There are some in the CBC who gravitate to Toronto to further their careers. That’s what Trebek did. By May 1964, he was Canada’s Dick Clark, hosting a TV show called Music Hop. Two years later, he hosted Championship Curling. It sounds like an SCTV sketch—two curling rinks competed for, well, I’m not really sure. Next he was paired with Canada’s Pet, Juliette, in a three-times-a-week mid-day live chat show. In the early ‘70s, he got a shot (as did many others) at being Canada’s Dick Cavett by hosting a late Thursday night talk show.

The CBC decided to put Trebek at the other end of the clock and made him the local radio morning host in Toronto in October 1971. The format was supposed to be information-based but one Toronto newspaper critic tutted it had too many records and commercials. It lasted until the end of 1972. The CBC decided to make a change.

The Globe and Mail profiled Trebek in its edition of November 25, 1972. By then, he was now Canada’s Allen Ludden. He was on local CBC-TV hosting the high school equivalent of the G.E. College Bowl called Reach For the Top—which WAS an SCTV sketch (at least a parody of it was). It’s evident Trebek’s number one priority was, despite talk about spending time “thinking,” advancing his career.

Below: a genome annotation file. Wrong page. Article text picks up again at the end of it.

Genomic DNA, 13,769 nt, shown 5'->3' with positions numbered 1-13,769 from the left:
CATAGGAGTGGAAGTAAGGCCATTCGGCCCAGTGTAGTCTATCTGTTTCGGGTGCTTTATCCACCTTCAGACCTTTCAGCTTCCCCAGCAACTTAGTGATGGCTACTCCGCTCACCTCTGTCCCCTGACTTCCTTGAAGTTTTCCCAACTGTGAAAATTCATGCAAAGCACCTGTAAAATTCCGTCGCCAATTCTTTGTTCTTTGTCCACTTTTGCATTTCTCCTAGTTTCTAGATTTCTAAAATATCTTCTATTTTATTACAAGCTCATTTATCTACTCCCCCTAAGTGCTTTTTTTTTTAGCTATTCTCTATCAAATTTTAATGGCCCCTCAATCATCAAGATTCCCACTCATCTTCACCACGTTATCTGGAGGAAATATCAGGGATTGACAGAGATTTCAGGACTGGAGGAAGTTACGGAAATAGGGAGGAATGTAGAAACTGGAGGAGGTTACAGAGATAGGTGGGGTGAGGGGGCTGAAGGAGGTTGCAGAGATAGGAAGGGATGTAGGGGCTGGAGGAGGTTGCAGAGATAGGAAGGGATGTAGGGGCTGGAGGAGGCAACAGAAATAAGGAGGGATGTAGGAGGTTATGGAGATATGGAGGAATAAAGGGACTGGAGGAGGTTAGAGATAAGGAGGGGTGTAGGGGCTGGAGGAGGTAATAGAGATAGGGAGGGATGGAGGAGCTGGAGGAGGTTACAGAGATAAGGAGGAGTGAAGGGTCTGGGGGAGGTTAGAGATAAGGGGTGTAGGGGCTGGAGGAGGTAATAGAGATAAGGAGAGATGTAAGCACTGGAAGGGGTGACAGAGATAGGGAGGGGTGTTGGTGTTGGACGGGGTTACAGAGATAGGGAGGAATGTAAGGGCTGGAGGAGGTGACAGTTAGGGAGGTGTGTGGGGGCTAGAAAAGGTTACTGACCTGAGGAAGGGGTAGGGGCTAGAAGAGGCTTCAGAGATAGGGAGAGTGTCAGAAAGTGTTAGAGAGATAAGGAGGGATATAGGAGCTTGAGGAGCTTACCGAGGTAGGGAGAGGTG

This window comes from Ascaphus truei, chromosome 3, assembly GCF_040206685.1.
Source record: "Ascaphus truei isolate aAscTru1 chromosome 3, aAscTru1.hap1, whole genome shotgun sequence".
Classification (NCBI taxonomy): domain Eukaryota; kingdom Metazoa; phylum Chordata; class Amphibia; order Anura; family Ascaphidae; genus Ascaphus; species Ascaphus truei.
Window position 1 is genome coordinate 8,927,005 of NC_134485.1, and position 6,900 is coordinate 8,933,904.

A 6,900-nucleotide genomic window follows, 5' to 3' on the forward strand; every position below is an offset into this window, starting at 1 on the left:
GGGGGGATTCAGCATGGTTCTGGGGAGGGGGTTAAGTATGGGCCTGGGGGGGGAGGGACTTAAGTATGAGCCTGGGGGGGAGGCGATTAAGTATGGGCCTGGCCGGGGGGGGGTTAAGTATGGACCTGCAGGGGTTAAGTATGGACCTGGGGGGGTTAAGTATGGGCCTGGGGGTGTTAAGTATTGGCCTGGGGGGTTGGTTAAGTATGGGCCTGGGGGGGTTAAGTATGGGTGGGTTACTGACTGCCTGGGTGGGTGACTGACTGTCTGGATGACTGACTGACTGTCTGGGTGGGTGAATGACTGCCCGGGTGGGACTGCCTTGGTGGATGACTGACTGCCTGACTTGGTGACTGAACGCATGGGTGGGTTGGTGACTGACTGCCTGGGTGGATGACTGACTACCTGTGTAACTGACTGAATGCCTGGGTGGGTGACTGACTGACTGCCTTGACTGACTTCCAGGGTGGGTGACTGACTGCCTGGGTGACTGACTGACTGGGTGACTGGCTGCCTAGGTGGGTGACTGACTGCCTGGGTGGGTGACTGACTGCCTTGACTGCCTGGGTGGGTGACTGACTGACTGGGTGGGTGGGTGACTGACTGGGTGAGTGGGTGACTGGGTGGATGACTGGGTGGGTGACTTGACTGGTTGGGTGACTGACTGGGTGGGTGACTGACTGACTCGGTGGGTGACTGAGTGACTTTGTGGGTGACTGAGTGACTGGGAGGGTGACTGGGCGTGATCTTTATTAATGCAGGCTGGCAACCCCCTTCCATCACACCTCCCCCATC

Trebek: cautious, eligible and ambitious

“Well, are you going to do a hatchet job?” Alex Trebek slips the question into our conversation as we walk from the CBC radio building on Jarvis Street to Yonge Street where he drops off a pair of ski boots he wants to sell.
That’s much the way the interview goes. Several hours later, he is still giving a lot of yes and no answers to questions.
Alexander Trebek is not about to show a bleeding heart—if he has one. He denies that he does. So does his producer, Fred Augerman. But the fact remains that both are unhappy about the CBC’s decision to drop them as host and producer of the 5-to-9 morning slot on CBLT [sic].
There’ll be a new host (as yet unnamed) and two producers, John Barberash and Mary McFadyen, in the new year. Trebek was invited to stay on until April but declined.